Web sign-in is much simpler to use and implement than previous methods of signing in with your own domain like OpenID.
Using your own domain is safer than a 3rd party email service, and simpler than email on your own domain.
See Why web sign-in for more reasons why you should use it.
A site or service that that supports web sign-in provides the following user experience (UX):
- sign-in or login link, that when clicked goes to or reveals #2
- text field for entering a web address (can be its own page or part of a drop down dialog) that when submitted does #3
- verifies the user has control of that domain (e.g. via RelMeAuth, IndieAuth, or by calling a service that does one, both, or more)
- visual indication that someone is signed-in
- a sign-out or logout link, that when clicked clears out any login state and goes to #1
Web sign-in does not require any specific protocol, though typical web sign-in UX may support one or more of:
And in addition to at least one of those, may direct silo-specific profile URLs (e.g. twitter.com/username) to silo-specific sign-in (e.g. sign-in with Twitter)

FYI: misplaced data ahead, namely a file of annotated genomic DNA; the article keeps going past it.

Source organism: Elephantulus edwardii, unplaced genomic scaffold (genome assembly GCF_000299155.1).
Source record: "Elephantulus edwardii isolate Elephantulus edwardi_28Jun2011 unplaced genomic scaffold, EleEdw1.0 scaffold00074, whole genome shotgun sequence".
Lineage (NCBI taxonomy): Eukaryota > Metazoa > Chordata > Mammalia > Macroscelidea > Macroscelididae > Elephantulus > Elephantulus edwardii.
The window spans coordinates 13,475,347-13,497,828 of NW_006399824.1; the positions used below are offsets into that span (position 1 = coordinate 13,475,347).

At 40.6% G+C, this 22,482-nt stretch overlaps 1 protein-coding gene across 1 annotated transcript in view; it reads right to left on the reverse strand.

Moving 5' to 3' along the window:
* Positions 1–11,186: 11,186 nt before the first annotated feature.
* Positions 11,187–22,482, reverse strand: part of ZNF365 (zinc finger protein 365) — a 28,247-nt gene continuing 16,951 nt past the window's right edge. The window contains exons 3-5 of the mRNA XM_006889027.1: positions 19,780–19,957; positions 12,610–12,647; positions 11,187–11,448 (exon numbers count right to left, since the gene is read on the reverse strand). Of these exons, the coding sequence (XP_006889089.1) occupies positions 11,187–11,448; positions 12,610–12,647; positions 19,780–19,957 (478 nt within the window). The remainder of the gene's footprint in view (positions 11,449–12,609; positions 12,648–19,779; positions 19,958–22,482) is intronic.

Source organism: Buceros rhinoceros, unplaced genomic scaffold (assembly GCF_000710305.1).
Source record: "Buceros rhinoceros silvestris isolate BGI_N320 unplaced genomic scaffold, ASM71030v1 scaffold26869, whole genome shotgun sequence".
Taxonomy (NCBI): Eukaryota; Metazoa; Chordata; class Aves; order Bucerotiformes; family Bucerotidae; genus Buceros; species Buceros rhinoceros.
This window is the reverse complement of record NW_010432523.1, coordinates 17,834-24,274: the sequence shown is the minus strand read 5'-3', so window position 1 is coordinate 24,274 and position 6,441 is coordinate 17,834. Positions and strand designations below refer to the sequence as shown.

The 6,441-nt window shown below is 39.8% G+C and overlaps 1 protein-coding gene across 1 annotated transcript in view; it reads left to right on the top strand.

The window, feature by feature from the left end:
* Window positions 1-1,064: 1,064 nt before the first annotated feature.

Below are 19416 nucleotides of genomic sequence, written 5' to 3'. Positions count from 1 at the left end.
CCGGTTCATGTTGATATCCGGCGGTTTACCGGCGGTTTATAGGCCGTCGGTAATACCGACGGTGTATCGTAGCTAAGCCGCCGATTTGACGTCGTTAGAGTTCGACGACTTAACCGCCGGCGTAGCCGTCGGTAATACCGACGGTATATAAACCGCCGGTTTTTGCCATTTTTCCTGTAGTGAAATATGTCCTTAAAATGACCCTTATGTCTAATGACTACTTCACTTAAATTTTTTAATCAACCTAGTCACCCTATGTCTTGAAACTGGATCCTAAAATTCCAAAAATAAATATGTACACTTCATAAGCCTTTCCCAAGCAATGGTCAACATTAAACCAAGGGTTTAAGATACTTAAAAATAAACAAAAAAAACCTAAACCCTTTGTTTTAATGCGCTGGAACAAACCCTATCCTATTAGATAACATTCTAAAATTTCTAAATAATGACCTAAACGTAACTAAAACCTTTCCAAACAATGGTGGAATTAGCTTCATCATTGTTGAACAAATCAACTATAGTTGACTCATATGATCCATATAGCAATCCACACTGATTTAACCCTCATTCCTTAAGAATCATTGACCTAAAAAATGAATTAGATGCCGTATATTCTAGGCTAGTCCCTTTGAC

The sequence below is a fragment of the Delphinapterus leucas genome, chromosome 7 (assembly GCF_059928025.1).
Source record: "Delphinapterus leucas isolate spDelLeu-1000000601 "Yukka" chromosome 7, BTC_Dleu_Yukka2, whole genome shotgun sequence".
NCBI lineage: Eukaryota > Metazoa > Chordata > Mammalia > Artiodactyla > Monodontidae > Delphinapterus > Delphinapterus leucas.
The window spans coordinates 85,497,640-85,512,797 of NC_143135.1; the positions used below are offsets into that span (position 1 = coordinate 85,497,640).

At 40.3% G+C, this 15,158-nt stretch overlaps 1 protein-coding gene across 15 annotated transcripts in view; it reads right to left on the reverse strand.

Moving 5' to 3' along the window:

Examples of IndieWeb sites that support Web Sign-in:
Sebastiaan Andeweg supports Web Sign-in on seblog.nl to show
- private / limited audience posts (via a "/private" new nav item that appears when signed in)
- signed-in only posts (e.g. checkin posts) on the home page stream (as well as the ability to click and view the permalinks of those posts)
- when seblog.nl is signed-in in particular:
- homepage mentions listed on a separate page (/messenger)
- indielogin.com - implements web sign-in via RelMeAuth, IndieAuth, email and PGP
- IndieAuth.com - an implementation of Web sign-in and RelMeAuth
- relmeauth PHP library - open source
- relmeauth Python library - open source
- IndieAuth-OpenID cweiske's open source IndieAuth to OpenID proxy
- 2013-08-26 How to set up Web Sign-in on your @squarespace website
See also IndieAuth articles.